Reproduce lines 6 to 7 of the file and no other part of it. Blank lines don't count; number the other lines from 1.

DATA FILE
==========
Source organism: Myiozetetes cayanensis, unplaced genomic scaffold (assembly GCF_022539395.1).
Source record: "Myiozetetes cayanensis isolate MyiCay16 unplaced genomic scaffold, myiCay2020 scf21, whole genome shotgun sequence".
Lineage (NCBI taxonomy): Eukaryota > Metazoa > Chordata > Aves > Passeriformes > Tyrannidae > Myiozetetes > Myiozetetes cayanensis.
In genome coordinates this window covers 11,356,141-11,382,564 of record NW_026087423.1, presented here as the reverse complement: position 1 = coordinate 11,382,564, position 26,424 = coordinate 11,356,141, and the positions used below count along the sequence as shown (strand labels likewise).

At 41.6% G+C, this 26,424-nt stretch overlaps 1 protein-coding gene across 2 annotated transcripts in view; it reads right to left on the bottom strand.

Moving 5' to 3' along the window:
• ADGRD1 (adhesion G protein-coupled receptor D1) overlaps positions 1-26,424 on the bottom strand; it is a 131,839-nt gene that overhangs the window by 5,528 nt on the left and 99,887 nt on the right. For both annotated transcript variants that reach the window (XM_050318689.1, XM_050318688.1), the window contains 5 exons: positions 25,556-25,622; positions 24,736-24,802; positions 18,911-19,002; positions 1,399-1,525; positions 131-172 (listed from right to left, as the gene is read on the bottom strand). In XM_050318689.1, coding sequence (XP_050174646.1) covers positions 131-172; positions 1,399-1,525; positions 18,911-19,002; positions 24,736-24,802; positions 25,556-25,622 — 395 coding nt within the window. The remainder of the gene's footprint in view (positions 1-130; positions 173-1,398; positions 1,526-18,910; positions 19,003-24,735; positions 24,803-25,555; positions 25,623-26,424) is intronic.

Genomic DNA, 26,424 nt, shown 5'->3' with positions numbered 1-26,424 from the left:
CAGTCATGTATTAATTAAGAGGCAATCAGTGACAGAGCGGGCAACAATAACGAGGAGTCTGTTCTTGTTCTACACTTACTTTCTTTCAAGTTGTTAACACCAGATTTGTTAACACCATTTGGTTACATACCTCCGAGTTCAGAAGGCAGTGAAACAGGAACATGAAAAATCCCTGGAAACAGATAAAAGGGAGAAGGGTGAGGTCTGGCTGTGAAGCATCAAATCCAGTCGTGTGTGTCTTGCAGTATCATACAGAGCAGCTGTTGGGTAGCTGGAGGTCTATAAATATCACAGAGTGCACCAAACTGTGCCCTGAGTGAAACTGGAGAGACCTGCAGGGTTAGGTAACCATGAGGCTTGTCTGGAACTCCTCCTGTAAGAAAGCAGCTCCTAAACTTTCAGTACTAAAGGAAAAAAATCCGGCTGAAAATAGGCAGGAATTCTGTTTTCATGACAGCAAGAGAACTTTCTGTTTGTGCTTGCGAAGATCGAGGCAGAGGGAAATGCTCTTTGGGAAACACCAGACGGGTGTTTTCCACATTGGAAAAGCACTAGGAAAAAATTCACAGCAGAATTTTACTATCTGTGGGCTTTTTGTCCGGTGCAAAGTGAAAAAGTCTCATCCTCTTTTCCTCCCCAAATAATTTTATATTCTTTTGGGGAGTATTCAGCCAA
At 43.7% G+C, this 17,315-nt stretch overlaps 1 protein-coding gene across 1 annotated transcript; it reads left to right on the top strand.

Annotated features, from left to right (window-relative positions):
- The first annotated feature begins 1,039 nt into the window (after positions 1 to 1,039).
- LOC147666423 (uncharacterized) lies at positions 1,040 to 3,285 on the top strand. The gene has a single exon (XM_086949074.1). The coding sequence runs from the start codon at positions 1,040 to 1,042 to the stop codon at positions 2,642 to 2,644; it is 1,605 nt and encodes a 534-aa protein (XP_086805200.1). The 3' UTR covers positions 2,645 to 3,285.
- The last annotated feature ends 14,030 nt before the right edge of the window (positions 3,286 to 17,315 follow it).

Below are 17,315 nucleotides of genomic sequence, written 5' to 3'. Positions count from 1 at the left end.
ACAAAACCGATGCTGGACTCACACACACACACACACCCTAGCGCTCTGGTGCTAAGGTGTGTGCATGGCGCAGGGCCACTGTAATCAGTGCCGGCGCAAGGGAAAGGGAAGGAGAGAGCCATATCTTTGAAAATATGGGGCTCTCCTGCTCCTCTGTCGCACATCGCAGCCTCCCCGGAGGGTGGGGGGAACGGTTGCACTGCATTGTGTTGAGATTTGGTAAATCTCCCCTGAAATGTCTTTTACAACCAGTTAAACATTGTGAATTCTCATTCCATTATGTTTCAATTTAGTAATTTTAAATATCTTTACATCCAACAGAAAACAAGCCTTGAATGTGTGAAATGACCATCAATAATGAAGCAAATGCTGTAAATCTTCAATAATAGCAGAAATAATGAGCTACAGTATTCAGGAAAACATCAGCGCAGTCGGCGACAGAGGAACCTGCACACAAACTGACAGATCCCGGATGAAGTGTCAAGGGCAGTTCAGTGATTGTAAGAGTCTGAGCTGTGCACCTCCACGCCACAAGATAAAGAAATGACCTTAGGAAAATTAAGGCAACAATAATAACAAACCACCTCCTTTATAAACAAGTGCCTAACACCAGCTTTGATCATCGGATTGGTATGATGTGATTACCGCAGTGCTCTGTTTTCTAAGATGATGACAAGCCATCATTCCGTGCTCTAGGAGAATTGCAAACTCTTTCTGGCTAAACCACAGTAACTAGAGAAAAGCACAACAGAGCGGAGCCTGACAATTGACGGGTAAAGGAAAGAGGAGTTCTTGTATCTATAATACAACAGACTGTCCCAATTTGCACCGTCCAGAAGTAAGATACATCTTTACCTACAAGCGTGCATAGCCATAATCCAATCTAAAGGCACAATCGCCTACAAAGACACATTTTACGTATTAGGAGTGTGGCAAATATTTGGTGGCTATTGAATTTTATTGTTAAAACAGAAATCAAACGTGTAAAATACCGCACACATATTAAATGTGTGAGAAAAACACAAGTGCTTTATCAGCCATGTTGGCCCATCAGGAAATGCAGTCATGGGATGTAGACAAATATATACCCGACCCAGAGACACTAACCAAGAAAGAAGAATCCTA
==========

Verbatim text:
Moving 5' to 3' along the window:
• ADGRD1 (adhesion G protein-coupled receptor D1) overlaps positions 1-26,424 on the bottom strand; it is a 131,839-nt gene that overhangs the window by 5,528 nt on the left and 99,887 nt on the right. For both annotated transcript variants that reach the window (XM_050318689.1, XM_050318688.1), the window contains 5 exons: positions 25,556-25,622; positions 24,736-24,802; positions 18,911-19,002; positions 1,399-1,525; positions 131-172 (listed from right to left, as the gene is read on the bottom strand). In XM_050318689.1, coding sequence (XP_050174646.1) covers positions 131-172; positions 1,399-1,525; positions 18,911-19,002; positions 24,736-24,802; positions 25,556-25,622 — 395 coding nt within the window. The remainder of the gene's footprint in view (positions 1-130; positions 173-1,398; positions 1,526-18,910; positions 19,003-24,735; positions 24,803-25,555; positions 25,623-26,424) is intronic.